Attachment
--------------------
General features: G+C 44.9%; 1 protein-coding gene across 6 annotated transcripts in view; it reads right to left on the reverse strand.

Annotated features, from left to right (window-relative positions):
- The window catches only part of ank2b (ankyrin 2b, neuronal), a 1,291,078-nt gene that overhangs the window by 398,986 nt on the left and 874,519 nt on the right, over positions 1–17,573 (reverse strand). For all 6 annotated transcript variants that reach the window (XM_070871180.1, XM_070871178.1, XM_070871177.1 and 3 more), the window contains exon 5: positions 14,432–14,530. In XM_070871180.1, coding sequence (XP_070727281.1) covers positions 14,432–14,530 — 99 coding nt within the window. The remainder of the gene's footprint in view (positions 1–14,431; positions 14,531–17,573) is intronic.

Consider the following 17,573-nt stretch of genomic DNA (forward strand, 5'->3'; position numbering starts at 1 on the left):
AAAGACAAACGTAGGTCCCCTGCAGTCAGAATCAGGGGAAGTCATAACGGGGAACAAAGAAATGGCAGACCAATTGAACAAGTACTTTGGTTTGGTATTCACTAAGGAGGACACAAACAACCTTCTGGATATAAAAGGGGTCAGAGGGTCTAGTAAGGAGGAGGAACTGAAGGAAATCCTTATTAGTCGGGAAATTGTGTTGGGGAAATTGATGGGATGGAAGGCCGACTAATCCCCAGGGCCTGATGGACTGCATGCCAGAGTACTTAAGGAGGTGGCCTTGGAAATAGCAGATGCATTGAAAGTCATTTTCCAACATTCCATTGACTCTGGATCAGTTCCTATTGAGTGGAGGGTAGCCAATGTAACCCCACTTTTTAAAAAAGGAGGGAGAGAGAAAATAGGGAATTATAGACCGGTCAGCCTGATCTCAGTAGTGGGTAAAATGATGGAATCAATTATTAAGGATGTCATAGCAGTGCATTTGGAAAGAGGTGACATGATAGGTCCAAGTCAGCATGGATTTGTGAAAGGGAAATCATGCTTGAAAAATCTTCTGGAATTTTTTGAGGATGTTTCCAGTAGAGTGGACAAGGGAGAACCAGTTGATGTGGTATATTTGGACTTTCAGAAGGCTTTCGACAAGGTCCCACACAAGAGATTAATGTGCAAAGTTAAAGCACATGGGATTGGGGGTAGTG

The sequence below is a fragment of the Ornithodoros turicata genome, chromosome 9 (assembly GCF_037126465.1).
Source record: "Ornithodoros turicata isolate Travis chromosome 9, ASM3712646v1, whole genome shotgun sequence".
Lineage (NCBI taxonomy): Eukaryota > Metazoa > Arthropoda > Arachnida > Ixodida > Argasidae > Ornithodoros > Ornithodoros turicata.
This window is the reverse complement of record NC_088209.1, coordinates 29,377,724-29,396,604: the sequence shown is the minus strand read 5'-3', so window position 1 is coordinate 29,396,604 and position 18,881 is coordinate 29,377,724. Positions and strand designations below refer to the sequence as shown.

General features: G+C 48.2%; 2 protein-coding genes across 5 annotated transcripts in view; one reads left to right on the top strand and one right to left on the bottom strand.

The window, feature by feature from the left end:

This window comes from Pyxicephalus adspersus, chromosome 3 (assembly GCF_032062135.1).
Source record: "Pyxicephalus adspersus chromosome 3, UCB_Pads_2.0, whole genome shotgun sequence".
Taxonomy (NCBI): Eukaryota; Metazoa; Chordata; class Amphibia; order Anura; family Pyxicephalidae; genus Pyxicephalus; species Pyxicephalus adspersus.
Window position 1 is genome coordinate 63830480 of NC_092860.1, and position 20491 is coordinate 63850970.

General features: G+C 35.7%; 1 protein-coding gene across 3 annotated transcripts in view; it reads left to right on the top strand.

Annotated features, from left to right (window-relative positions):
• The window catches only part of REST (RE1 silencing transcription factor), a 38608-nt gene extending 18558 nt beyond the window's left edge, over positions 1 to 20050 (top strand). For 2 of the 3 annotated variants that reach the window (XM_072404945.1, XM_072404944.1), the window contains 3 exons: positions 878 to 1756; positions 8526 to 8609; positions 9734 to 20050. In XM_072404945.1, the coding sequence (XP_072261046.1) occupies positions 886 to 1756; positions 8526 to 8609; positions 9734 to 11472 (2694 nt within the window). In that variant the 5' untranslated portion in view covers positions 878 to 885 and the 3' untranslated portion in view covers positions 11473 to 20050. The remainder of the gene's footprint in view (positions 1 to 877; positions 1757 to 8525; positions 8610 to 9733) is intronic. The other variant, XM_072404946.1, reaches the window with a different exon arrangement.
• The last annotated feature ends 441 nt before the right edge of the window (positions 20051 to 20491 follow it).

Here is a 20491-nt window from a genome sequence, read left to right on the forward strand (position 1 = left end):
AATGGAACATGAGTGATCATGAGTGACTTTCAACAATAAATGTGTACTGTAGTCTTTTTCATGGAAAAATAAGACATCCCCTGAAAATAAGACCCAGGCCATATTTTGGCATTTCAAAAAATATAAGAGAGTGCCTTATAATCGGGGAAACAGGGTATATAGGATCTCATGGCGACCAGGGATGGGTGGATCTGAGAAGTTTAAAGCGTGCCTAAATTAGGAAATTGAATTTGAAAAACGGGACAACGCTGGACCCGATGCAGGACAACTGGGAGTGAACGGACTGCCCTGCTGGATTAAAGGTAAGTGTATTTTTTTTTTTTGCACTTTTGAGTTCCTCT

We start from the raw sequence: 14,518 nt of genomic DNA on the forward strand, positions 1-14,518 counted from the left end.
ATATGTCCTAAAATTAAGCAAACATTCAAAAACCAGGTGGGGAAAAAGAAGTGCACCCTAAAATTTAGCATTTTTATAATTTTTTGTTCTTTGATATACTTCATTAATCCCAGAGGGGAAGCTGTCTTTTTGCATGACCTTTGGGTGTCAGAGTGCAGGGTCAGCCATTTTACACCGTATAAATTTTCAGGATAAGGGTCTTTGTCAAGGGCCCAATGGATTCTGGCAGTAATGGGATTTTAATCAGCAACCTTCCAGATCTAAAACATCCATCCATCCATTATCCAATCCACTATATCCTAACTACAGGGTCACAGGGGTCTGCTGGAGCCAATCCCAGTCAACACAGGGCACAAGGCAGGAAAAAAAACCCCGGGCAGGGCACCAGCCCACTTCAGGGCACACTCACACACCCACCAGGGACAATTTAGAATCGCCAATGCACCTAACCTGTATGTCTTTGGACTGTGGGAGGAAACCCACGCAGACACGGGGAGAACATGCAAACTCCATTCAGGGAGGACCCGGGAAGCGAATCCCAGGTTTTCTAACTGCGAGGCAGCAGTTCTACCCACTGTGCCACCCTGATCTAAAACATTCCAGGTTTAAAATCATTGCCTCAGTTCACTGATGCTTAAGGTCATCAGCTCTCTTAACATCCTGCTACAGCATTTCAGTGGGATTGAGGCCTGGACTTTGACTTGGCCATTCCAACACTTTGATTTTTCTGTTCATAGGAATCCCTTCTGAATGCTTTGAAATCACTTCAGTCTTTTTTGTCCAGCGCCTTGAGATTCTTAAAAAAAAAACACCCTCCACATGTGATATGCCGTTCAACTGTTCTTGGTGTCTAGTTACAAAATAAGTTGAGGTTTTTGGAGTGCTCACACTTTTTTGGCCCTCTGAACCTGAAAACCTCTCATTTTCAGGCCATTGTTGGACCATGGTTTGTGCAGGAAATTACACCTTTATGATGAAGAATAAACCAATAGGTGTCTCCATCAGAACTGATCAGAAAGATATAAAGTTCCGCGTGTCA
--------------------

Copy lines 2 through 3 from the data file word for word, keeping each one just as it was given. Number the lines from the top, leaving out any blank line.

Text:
Annotated features, from left to right (window-relative positions):
- The window catches only part of ank2b (ankyrin 2b, neuronal), a 1,291,078-nt gene that overhangs the window by 398,986 nt on the left and 874,519 nt on the right, over positions 1–17,573 (reverse strand). For all 6 annotated transcript variants that reach the window (XM_070871180.1, XM_070871178.1, XM_070871177.1 and 3 more), the window contains exon 5: positions 14,432–14,530. In XM_070871180.1, coding sequence (XP_070727281.1) covers positions 14,432–14,530 — 99 coding nt within the window. The remainder of the gene's footprint in view (positions 1–14,431; positions 14,531–17,573) is intronic.